The Democratic Party has urged former chief executive Leung Chun-ying to reveal documents in his possession to prove his version of the facts concerning his HK$50 million payout from Australian firm UGL.
The party successfully raised HK$2 million in an attempt to further investigate the controversy. In a legal letter, Leung’s lawyers warned of a criminal libel case against party members who launched the crowdfunding campaign.
Leung received what he described as a non-compete and non-poach payment of HK$50 million from UGL after it acquired DTZ. Leung was DTZ’s director in 2011, before he ran for chief executive. The payments were made in 2012 and 2013, while Leung was in office, but were only made public by Australian media in 2014. Leung has denied any wrongdoing.
In the legal letter, the lawyers claimed that Leung received written consent from Tim Melville-Ross, the chair of DTZ’s board to negotiate the UGL deal. But the Democratic Party said in response that such documents were never made public.
“If Leung actually did receive this written consent, we hope he can reveal it as soon as possible – our lawyers invite him to reveal it within 14 days,” said Senia Ng, a barrister and member of the party.
The legal letter also said DTZ, the company’s debtor Royal Bank of Scotland and their advisors were fully aware of Leung’s deal, citing a Sydney Morning Herald report in October 2014.
But the party said the legal letter cherry-picked information as it did not mention another report by Fairfax Media that said the DTZ chair and the Royal Bank of Scotland had no knowledge of the deal.
Ng said that, if Leung’s assertions about written consent were true, they may be in line with the legal advice the party received about there being prima facie evidence of Leung committing an offence.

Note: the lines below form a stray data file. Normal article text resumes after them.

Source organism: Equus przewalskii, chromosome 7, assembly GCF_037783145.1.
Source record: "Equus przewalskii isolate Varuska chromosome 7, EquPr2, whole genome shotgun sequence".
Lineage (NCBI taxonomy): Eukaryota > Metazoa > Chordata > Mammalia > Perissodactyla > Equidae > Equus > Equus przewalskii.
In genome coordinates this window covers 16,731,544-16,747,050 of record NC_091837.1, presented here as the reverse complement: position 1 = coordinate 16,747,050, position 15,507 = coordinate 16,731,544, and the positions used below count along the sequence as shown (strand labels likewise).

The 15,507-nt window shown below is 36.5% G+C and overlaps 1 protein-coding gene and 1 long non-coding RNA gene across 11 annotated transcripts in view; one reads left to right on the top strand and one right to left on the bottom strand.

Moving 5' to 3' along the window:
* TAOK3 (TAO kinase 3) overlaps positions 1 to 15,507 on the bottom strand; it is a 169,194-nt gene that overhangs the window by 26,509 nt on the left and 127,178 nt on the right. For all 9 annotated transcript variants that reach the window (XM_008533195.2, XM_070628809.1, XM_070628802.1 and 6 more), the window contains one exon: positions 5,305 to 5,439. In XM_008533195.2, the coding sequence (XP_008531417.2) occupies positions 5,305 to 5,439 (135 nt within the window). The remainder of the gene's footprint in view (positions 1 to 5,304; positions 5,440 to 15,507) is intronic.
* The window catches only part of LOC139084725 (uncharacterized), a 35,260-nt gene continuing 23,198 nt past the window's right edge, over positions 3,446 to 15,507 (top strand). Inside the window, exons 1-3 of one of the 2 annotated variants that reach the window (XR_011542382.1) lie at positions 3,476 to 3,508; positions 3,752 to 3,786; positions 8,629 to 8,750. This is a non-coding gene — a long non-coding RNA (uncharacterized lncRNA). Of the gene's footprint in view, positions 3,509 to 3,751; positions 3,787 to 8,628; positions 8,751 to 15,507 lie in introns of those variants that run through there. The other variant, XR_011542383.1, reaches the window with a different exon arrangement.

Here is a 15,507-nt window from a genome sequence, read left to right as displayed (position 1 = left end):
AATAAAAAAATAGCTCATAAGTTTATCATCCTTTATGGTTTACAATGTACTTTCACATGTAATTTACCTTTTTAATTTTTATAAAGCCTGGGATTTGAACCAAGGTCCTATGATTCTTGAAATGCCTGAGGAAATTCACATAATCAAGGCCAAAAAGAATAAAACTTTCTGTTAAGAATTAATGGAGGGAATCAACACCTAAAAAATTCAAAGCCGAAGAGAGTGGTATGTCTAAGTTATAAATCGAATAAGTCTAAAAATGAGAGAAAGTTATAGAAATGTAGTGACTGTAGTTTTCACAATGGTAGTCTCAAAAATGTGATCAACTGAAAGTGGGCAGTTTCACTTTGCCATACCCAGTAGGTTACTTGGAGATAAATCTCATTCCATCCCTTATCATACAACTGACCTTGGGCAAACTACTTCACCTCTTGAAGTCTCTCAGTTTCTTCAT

Ng said there were still questions over whether the entire board of DTZ had meetings to approve Leung’s deal, even though the board chair may have allowed Leung to negotiate with UGL.
In Leung’s legal letter, it was mentioned that John Forrester, the then-chief executive and a director of DTZ, had explained why UGL’s purchase would be beneficial to the firm.
But Ng said: “His opinion cannot represent the whole board as well.”
Leung maintained he did not receive any complaints from the tax authorities or relevant people in the case, and he had compiled with all declarations of interest as chief executive.
But the Democratic Party said Leung had not released all of the relevant information, thus further investigation was required.
“Our analysis is based on publicly available documents – we do not have the other documents because Leung refused to release them, we have been chasing him for a long time,” Ng said. “We do not agree with his accusation that we are making malicious accusations.”